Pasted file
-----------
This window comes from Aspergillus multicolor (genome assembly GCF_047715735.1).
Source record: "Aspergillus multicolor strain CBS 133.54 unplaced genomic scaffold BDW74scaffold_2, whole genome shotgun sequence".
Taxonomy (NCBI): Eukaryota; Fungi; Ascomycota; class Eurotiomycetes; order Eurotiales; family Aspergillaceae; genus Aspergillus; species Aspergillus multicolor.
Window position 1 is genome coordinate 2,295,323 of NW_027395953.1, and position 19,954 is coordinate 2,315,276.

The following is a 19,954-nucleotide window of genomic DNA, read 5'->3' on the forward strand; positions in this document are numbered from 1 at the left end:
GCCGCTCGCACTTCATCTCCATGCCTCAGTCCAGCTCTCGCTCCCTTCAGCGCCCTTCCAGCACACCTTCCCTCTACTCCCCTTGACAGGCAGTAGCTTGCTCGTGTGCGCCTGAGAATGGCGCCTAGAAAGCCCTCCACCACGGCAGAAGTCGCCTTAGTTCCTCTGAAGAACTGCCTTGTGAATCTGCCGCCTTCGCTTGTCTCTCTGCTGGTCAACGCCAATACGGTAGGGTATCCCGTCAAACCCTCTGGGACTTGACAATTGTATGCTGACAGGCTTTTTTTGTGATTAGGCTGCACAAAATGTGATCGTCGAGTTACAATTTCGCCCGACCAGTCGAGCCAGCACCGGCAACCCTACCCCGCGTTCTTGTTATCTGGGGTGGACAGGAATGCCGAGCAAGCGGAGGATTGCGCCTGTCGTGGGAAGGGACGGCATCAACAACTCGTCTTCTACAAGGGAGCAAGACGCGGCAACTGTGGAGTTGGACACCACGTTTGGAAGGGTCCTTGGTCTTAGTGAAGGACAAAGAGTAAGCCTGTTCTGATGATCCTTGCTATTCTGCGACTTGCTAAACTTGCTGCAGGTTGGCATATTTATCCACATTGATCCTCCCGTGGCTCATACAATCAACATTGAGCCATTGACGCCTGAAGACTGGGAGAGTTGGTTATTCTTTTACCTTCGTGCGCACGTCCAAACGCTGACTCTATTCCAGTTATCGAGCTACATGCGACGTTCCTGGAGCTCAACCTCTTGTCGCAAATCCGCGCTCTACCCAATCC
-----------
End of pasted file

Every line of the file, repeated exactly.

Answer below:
This window comes from Aspergillus multicolor (genome assembly GCF_047715735.1).
Source record: "Aspergillus multicolor strain CBS 133.54 unplaced genomic scaffold BDW74scaffold_2, whole genome shotgun sequence".
Taxonomy (NCBI): Eukaryota; Fungi; Ascomycota; class Eurotiomycetes; order Eurotiales; family Aspergillaceae; genus Aspergillus; species Aspergillus multicolor.
Window position 1 is genome coordinate 2,295,323 of NW_027395953.1, and position 19,954 is coordinate 2,315,276.

The following is a 19,954-nucleotide window of genomic DNA, read 5'->3' on the forward strand; positions in this document are numbered from 1 at the left end:
GCCGCTCGCACTTCATCTCCATGCCTCAGTCCAGCTCTCGCTCCCTTCAGCGCCCTTCCAGCACACCTTCCCTCTACTCCCCTTGACAGGCAGTAGCTTGCTCGTGTGCGCCTGAGAATGGCGCCTAGAAAGCCCTCCACCACGGCAGAAGTCGCCTTAGTTCCTCTGAAGAACTGCCTTGTGAATCTGCCGCCTTCGCTTGTCTCTCTGCTGGTCAACGCCAATACGGTAGGGTATCCCGTCAAACCCTCTGGGACTTGACAATTGTATGCTGACAGGCTTTTTTTGTGATTAGGCTGCACAAAATGTGATCGTCGAGTTACAATTTCGCCCGACCAGTCGAGCCAGCACCGGCAACCCTACCCCGCGTTCTTGTTATCTGGGGTGGACAGGAATGCCGAGCAAGCGGAGGATTGCGCCTGTCGTGGGAAGGGACGGCATCAACAACTCGTCTTCTACAAGGGAGCAAGACGCGGCAACTGTGGAGTTGGACACCACGTTTGGAAGGGTCCTTGGTCTTAGTGAAGGACAAAGAGTAAGCCTGTTCTGATGATCCTTGCTATTCTGCGACTTGCTAAACTTGCTGCAGGTTGGCATATTTATCCACATTGATCCTCCCGTGGCTCATACAATCAACATTGAGCCATTGACGCCTGAAGACTGGGAGAGTTGGTTATTCTTTTACCTTCGTGCGCACGTCCAAACGCTGACTCTATTCCAGTTATCGAGCTACATGCGACGTTCCTGGAGCTCAACCTCTTGTCGCAAATCCGCGCTCTACCCAATCC